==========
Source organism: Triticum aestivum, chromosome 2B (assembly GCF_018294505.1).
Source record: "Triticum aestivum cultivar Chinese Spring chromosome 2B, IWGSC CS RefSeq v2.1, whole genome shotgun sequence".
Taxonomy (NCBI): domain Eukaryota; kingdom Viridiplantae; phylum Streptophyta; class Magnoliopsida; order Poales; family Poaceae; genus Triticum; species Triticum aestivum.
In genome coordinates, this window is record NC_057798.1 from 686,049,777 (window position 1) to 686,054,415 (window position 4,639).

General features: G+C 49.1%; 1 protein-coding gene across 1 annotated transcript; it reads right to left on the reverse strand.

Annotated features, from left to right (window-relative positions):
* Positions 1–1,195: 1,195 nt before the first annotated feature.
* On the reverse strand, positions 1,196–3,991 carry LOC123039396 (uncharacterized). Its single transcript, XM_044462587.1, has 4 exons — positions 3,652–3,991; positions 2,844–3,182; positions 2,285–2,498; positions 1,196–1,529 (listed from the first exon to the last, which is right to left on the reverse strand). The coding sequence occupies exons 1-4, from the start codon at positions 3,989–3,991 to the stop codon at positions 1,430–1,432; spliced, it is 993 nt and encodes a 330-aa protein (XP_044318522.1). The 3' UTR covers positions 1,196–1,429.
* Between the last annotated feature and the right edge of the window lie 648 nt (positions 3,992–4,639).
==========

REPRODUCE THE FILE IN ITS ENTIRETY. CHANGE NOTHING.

Source organism: Triticum aestivum, chromosome 2B (assembly GCF_018294505.1).
Source record: "Triticum aestivum cultivar Chinese Spring chromosome 2B, IWGSC CS RefSeq v2.1, whole genome shotgun sequence".
Taxonomy (NCBI): domain Eukaryota; kingdom Viridiplantae; phylum Streptophyta; class Magnoliopsida; order Poales; family Poaceae; genus Triticum; species Triticum aestivum.
In genome coordinates, this window is record NC_057798.1 from 686,049,777 (window position 1) to 686,054,415 (window position 4,639).

General features: G+C 49.1%; 1 protein-coding gene across 1 annotated transcript; it reads right to left on the reverse strand.

Annotated features, from left to right (window-relative positions):
* Positions 1–1,195: 1,195 nt before the first annotated feature.
* On the reverse strand, positions 1,196–3,991 carry LOC123039396 (uncharacterized). Its single transcript, XM_044462587.1, has 4 exons — positions 3,652–3,991; positions 2,844–3,182; positions 2,285–2,498; positions 1,196–1,529 (listed from the first exon to the last, which is right to left on the reverse strand). The coding sequence occupies exons 1-4, from the start codon at positions 3,989–3,991 to the stop codon at positions 1,430–1,432; spliced, it is 993 nt and encodes a 330-aa protein (XP_044318522.1). The 3' UTR covers positions 1,196–1,429.
* Between the last annotated feature and the right edge of the window lie 648 nt (positions 3,992–4,639).